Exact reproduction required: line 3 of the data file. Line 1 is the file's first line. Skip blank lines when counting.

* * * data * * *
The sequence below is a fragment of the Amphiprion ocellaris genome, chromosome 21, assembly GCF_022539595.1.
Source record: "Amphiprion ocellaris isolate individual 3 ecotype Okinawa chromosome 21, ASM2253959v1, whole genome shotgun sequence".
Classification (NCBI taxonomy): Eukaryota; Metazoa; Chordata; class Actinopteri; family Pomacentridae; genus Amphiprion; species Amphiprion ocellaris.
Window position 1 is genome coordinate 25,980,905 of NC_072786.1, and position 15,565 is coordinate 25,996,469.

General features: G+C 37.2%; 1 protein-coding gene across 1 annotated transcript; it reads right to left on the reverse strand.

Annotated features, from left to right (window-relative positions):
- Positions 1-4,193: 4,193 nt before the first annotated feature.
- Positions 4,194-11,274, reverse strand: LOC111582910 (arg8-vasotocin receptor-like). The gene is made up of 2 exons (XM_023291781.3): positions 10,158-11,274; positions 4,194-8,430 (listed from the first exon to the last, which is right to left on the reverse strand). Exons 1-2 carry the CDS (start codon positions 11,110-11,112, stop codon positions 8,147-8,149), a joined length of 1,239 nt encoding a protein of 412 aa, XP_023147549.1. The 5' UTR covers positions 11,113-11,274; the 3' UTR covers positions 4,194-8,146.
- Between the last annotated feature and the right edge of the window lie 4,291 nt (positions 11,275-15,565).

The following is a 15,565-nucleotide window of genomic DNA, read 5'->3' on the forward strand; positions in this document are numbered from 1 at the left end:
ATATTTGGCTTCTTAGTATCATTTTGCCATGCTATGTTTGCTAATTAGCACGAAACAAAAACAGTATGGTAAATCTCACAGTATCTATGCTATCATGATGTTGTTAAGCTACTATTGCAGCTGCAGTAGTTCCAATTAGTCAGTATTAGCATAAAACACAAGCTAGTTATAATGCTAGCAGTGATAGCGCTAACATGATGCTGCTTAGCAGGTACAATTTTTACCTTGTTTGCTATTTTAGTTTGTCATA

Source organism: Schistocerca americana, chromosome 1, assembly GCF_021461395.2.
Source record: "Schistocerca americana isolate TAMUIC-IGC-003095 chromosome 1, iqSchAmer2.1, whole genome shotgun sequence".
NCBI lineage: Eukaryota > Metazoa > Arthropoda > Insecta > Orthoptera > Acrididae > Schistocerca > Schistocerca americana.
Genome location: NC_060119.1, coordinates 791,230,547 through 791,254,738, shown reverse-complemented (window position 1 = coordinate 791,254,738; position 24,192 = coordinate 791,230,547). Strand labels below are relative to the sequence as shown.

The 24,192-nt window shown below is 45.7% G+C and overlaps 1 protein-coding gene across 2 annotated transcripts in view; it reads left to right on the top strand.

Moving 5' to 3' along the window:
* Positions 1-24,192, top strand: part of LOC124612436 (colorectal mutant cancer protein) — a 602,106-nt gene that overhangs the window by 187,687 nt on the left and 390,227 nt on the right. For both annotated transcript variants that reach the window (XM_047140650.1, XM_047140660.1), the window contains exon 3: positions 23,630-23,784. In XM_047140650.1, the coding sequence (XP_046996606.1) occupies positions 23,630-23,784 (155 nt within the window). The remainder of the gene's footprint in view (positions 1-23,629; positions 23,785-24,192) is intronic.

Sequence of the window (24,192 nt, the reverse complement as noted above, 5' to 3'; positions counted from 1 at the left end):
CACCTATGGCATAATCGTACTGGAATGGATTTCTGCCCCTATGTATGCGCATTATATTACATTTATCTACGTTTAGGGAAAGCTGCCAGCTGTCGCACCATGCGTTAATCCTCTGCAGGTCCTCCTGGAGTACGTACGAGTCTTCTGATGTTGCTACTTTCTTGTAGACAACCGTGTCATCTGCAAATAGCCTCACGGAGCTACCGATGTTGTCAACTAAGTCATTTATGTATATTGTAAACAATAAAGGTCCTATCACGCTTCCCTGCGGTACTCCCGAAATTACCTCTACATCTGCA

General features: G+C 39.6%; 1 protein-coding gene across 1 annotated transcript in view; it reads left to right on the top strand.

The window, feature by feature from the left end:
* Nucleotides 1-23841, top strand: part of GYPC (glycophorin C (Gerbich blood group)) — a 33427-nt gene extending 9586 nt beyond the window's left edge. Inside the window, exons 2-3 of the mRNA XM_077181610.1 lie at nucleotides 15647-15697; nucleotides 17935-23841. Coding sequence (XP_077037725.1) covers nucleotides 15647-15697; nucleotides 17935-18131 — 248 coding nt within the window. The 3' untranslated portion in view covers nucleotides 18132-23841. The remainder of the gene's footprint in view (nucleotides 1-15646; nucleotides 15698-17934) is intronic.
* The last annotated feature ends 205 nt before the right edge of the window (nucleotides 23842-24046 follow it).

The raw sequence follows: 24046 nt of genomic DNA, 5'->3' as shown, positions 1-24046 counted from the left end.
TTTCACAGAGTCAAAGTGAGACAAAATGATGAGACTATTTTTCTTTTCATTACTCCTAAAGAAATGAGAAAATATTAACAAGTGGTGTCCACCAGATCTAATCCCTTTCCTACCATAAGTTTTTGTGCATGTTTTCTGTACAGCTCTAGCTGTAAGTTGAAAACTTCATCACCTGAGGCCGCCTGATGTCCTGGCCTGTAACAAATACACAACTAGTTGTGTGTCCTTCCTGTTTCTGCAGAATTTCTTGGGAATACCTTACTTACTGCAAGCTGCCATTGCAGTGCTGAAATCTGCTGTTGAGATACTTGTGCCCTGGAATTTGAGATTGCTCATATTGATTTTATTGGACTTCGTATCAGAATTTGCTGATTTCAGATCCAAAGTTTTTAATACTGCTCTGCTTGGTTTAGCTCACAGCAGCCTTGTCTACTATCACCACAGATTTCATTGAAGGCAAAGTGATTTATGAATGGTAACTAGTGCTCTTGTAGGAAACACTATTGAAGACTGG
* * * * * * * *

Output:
Classification (NCBI taxonomy): Eukaryota; Metazoa; Chordata; class Actinopteri; family Pomacentridae; genus Amphiprion; species Amphiprion ocellaris.